For practical purposes, we think of parametric tests as referring to tests that assume the underlying data group(s) to be normally distributed (see part 2); they generally also assume that one’s measures derive from an equally interval scale. We think of nonparametric tests as referring to tests that do not based on these particular assumptions. Nonparametric tests are also often said to be „distribution-free“.
A potential source of confusion in working out what statistics to use in analyzing data is whether our data allows for parametric or nonparametric statistics. If we get it wrong we risk using an incorrect statistical procedure or we may use a less powerful procedure. Nonparametric tests are less powerful because they use less information in their calculation. For example, a parametric correlation uses information about the mean and deviation from the mean while a nonparametric correlation will use only the ordinal position of pairs of scores.
The basic distinction for parametric versus nonparametric is:
• If our measurement scale is nominal or ordinal then we use nonparametric statistics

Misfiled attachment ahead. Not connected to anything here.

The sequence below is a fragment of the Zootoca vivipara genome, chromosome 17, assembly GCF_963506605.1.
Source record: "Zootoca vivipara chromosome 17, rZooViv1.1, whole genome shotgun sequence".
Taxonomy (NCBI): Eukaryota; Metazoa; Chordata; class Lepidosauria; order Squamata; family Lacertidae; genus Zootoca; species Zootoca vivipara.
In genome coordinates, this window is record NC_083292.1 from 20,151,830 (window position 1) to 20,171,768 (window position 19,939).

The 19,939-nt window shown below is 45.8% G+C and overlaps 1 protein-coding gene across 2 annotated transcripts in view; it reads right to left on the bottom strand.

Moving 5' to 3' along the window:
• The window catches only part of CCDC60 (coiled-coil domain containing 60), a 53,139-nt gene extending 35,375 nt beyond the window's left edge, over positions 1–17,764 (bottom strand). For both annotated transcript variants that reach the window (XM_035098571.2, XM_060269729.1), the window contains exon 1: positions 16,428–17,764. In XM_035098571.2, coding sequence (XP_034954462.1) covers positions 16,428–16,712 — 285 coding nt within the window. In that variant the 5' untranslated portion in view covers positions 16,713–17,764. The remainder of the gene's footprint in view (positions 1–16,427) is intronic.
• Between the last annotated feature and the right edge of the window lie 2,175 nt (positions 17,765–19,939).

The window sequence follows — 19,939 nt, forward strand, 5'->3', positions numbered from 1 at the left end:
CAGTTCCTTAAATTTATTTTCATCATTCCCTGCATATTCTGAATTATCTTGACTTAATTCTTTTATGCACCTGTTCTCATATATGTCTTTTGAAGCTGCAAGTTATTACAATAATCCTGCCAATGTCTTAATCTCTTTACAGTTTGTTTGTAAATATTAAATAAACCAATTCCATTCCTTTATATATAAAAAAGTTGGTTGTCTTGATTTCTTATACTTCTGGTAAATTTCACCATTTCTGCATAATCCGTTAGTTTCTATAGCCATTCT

• If we are using interval or ratio scales we use parametric statistics.
There are other considerations which have to be taken into account:
We have to look at the distribution of our data. Before applying parametric tests to our data, we should check that the distributions are approximately normal, i.e. follow a normal distribution. For example, MaxStat offers several normality test to check if data follow a normal distribution. We can also check the skew and kurtosis measures from the data (both should be close to zero in normally distributed data), and MaxStat offers their computation. The normality tests take into account both the skewness and kurtosis of the data, and, therefore, the application of normality tests is recommended.
If normality tests do not provide evidences for normal distribution, we have another options before selecting less powerful nonparametric tests. We can transform our data to make them more normally distributed. In some cases, transforming the data will make it fit the assumptions better. To transform data, we perform a mathematical operation on each observation, then use these transformed numbers in our statistical test. The most popular transformations are the log and square-root transformation. If transformation of data can not make the data more normally distributed, we will select an equivalent nonparametric test. The following table summarizes the differences between parametric and nonparametric tests. MaxStat does not require you to know which test is parametric or nonparametric; simply provide the information if your data follow a normal distribution (to be tested with normality tests) or not, and MaxStat choose between parametric or corresponding non-parametric test.
|Type of variables||interval or ratio||nominal or ordinal|
|Data set relationships||independent||any|
|Advantage||more powerful||simple, less affected by outliers|